Sex, Drugs, and Pheromones: What’s Wrong with Your Love Life?


What would you do if the drugs you are taking are the cause of your lousy love life?

I was socially and sexually active from the ages of 18 to 28.  From age 28 until 54, I didn’t have a single date.  After age 54, I started dating again.  So what happened to the lost years?

I took drugs.  I did not take “street” drugs; I took “office” drugs—drugs prescribed by doctors, most particularly antidepressants and birth control pills.  After I stopped taking drugs and got my brain back, I started doing research and learned that drugs interfere with your pheromones.

Pheromones are hinky-dinky little hormones that hang around on the outside of your cells and send and receive odors.  You smell other people and other people smell you.  You are, after all, an animal.  (You’re not a vegetable or a mineral, are you?)  Some animals have a really sharp sense of smell—for example, how do you think a tomcat finds a female cat when it’s in heat?  Do you think she’s sending out engraved invitations?  He can smell her a long way off, as can many other species of animal.

Your sense of smell is not as good as a cat’s so usually you’re not aware of the subtle odors you’re picking up from other people but they are there.  You’re transmitting as well as receiving.  An immunologist reported on a study done at a university wherein male students were given new white t-shirts and told to wear them next to their skin for three days.  They were not to shower, use deodorant or cologne, or do anything else to change their natural body odor.  At the end of three days, the t-shirts were collected and given to girls to smell.

What researchers found was that the t-shirts that the girls said were sexual turn-offs were also the t-shirts that girls said smelled like their fathers or brothers.  One theory is that we are predetermined at the cellular level to avoid sex with our closest relatives.  What we know is that breeding close relatives weakens the species.  Zoos maintain a worldwide index of their animals and who’s been bred with whom to ensure that there’s no inbreeding.  Incest was a biological no-no long before it became a morally reprehensible thing.  We are designed to be sexually repellant to our close relatives in order to improve the quality of the species.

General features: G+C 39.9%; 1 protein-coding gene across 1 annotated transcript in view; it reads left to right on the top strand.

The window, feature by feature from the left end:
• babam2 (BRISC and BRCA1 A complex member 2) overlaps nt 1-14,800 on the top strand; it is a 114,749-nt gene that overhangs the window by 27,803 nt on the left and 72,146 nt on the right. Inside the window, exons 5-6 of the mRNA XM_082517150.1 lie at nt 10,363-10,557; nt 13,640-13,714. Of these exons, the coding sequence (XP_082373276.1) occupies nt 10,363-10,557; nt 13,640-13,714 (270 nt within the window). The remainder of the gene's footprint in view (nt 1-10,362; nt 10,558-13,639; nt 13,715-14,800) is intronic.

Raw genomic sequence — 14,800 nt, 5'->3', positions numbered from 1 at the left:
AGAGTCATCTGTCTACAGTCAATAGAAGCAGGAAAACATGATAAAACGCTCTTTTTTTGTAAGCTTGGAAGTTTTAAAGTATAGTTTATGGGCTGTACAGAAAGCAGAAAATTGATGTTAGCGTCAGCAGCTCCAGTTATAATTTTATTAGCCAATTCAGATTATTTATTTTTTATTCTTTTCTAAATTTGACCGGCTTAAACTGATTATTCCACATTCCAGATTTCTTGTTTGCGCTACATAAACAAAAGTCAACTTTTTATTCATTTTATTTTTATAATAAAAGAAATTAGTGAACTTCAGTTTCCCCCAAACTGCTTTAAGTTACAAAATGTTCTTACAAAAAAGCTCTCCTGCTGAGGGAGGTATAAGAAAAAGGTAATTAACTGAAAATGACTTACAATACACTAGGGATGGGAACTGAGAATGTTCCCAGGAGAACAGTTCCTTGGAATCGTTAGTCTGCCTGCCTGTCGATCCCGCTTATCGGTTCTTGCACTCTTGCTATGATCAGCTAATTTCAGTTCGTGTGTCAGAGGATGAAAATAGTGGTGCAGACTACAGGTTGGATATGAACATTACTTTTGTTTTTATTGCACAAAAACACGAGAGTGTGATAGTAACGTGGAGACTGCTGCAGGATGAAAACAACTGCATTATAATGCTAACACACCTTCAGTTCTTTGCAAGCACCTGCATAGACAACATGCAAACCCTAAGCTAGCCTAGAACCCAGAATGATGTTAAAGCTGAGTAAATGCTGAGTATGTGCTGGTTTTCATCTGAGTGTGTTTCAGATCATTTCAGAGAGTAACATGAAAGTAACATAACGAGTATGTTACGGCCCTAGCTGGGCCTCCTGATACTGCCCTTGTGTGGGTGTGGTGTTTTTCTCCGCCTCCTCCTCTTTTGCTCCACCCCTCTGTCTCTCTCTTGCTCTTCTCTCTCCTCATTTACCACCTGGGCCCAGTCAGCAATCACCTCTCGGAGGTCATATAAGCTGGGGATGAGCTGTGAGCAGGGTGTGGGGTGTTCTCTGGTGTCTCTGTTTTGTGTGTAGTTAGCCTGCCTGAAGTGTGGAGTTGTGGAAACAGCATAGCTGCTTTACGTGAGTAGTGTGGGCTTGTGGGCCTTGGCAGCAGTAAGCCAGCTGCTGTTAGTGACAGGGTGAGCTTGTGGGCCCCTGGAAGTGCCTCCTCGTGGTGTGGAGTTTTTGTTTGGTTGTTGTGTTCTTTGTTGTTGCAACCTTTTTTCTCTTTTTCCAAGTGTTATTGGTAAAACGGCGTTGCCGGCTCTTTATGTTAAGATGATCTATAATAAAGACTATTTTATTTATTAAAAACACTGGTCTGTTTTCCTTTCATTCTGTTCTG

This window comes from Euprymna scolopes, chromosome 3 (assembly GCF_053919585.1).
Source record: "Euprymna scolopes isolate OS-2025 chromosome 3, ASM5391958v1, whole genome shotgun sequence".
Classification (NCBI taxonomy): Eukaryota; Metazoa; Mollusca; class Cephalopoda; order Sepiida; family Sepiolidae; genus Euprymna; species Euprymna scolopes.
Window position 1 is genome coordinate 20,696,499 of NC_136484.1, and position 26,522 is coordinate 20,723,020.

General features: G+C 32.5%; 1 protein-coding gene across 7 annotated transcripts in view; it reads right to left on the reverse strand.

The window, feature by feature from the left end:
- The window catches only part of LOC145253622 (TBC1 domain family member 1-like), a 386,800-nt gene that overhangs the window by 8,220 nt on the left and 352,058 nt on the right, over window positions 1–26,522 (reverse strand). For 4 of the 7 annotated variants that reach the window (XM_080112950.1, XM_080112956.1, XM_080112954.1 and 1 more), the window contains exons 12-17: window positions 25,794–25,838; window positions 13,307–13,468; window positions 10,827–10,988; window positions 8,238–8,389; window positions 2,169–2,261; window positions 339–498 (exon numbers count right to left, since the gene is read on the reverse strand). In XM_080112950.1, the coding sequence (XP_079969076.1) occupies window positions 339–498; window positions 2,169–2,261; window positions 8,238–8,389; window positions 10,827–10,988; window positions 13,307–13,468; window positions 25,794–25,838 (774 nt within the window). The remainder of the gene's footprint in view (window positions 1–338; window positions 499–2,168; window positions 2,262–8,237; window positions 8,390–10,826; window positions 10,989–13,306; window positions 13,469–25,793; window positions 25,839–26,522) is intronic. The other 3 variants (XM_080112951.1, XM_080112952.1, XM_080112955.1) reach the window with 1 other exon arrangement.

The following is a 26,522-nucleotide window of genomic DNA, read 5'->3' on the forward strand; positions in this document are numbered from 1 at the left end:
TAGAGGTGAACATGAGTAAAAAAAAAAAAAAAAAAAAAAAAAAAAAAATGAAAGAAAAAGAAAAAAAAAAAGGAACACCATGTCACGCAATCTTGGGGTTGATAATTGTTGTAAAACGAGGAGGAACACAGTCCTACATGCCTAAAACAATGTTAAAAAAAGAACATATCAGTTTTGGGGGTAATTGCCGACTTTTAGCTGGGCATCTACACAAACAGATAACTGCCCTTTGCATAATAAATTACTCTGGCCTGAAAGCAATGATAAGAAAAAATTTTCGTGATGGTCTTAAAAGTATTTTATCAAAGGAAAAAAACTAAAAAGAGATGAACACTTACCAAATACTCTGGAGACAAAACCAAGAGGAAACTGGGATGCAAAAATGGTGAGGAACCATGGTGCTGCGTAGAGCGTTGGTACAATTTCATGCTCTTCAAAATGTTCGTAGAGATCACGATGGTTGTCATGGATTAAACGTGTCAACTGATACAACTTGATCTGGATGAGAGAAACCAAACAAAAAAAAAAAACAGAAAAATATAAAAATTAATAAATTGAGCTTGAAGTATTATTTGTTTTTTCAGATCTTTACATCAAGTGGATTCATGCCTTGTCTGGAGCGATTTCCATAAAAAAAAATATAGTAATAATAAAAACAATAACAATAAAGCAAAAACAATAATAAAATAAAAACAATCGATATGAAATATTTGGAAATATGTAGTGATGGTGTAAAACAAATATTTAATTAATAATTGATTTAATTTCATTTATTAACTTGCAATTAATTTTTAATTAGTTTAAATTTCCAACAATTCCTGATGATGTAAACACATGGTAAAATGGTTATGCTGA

When a guy and a girl meet at a cocktail party and he leans toward her and says, “M-m-m, you smell good,” he is probably not talking about her shampoo or perfume.  He’s responding at a more primitive level.  The immunologist went on to explain that primary research is showing that the pharmaceuticals you ingest in drug form are altering your pheromones.  You take drugs and then stop sending off good, healthy odors.

As noted, I was socially and sexually active—that is, I was sending off come-hither smells and guys were responding—until just before my twenty-eighth birthday, at which time my fiancé was killed in a plane crash.  A few months later, a neurologist put me on antidepressants.  Eighteen months later, men stopped being attracted to me.  No looks, no phone calls, no dates, no sex.  And therapists, my girlfriends, and I spent the next twenty-six years trying to figure out why not.

I was depressed.  I was grieving.  I had issues with my father.  I was gaining weight.  Men were jerks.  We spent years talking, and trying to change me, but the one thing we never considered to be a problem was the drugs:  antidepressants, birth control pills (for PMS), antihistamines, blood pressure medicine, painkillers—I took what everybody took.

But in 2001, at the age of 52, I stopped taking all drugs.  Everything was making sick—even the common aspirin—so I stopped taking everything.  Eighteen months later, men started being attracted to me again, including a totally hot hero-type with whom I had an on-and-off relationship for several years (just because I was alive and well didn’t mean he had his head screwed on straight).  Other men were attracted to me, too.  I hadn’t gotten any younger or lost any weight, but now I was sending off nice, clean, exciting hormones announcing my availability.

I started dating another guy (the two guys were, respectively, nine and eleven years younger than me).  The new guy was an ex-Green Beret, currently working in the medical field.  He was nice, treated me with respect, had a pretty good sense of humor and was totally into me.  He wanted to have sex; I didn’t.  I liked him, but sexually he left me absolutely cold.  Hugs, holding hands, and back rubs were all nice—the contacts you would have with your grandmother, child or massage therapist—but kissing and making out were a turn off.